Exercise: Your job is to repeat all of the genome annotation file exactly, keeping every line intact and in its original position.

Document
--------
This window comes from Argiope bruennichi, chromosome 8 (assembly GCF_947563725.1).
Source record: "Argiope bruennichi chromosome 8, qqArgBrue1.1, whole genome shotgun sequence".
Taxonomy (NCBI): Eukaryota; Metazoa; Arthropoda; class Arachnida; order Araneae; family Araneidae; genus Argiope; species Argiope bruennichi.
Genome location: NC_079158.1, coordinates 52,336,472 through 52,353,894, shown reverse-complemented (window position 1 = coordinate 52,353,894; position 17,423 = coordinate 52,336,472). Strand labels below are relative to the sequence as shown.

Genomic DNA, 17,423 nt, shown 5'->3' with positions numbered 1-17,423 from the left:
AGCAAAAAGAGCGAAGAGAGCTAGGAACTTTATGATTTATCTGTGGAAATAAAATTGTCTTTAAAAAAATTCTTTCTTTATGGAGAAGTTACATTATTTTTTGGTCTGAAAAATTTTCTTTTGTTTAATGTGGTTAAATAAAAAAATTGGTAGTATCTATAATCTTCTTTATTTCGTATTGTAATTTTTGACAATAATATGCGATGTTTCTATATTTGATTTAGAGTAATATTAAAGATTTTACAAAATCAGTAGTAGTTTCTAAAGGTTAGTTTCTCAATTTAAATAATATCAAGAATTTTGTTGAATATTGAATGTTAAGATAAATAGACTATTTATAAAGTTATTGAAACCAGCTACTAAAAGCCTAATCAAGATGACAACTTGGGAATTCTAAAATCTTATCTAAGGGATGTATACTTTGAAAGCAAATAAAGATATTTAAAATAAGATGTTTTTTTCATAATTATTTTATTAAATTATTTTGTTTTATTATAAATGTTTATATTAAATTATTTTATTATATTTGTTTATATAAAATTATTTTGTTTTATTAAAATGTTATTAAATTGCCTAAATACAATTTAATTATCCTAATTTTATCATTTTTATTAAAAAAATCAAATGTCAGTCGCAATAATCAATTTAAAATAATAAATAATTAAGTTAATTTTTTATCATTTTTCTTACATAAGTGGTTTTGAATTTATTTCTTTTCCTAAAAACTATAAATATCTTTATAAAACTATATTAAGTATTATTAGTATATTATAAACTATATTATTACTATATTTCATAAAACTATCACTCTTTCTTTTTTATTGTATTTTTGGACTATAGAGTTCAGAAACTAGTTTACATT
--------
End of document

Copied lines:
This window comes from Argiope bruennichi, chromosome 8 (assembly GCF_947563725.1).
Source record: "Argiope bruennichi chromosome 8, qqArgBrue1.1, whole genome shotgun sequence".
Taxonomy (NCBI): Eukaryota; Metazoa; Arthropoda; class Arachnida; order Araneae; family Araneidae; genus Argiope; species Argiope bruennichi.
Genome location: NC_079158.1, coordinates 52,336,472 through 52,353,894, shown reverse-complemented (window position 1 = coordinate 52,353,894; position 17,423 = coordinate 52,336,472). Strand labels below are relative to the sequence as shown.

Genomic DNA, 17,423 nt, shown 5'->3' with positions numbered 1-17,423 from the left:
AGCAAAAAGAGCGAAGAGAGCTAGGAACTTTATGATTTATCTGTGGAAATAAAATTGTCTTTAAAAAAATTCTTTCTTTATGGAGAAGTTACATTATTTTTTGGTCTGAAAAATTTTCTTTTGTTTAATGTGGTTAAATAAAAAAATTGGTAGTATCTATAATCTTCTTTATTTCGTATTGTAATTTTTGACAATAATATGCGATGTTTCTATATTTGATTTAGAGTAATATTAAAGATTTTACAAAATCAGTAGTAGTTTCTAAAGGTTAGTTTCTCAATTTAAATAATATCAAGAATTTTGTTGAATATTGAATGTTAAGATAAATAGACTATTTATAAAGTTATTGAAACCAGCTACTAAAAGCCTAATCAAGATGACAACTTGGGAATTCTAAAATCTTATCTAAGGGATGTATACTTTGAAAGCAAATAAAGATATTTAAAATAAGATGTTTTTTTCATAATTATTTTATTAAATTATTTTGTTTTATTATAAATGTTTATATTAAATTATTTTATTATATTTGTTTATATAAAATTATTTTGTTTTATTAAAATGTTATTAAATTGCCTAAATACAATTTAATTATCCTAATTTTATCATTTTTATTAAAAAAATCAAATGTCAGTCGCAATAATCAATTTAAAATAATAAATAATTAAGTTAATTTTTTATCATTTTTCTTACATAAGTGGTTTTGAATTTATTTCTTTTCCTAAAAACTATAAATATCTTTATAAAACTATATTAAGTATTATTAGTATATTATAAACTATATTATTACTATATTTCATAAAACTATCACTCTTTCTTTTTTATTGTATTTTTGGACTATAGAGTTCAGAAACTAGTTTACATT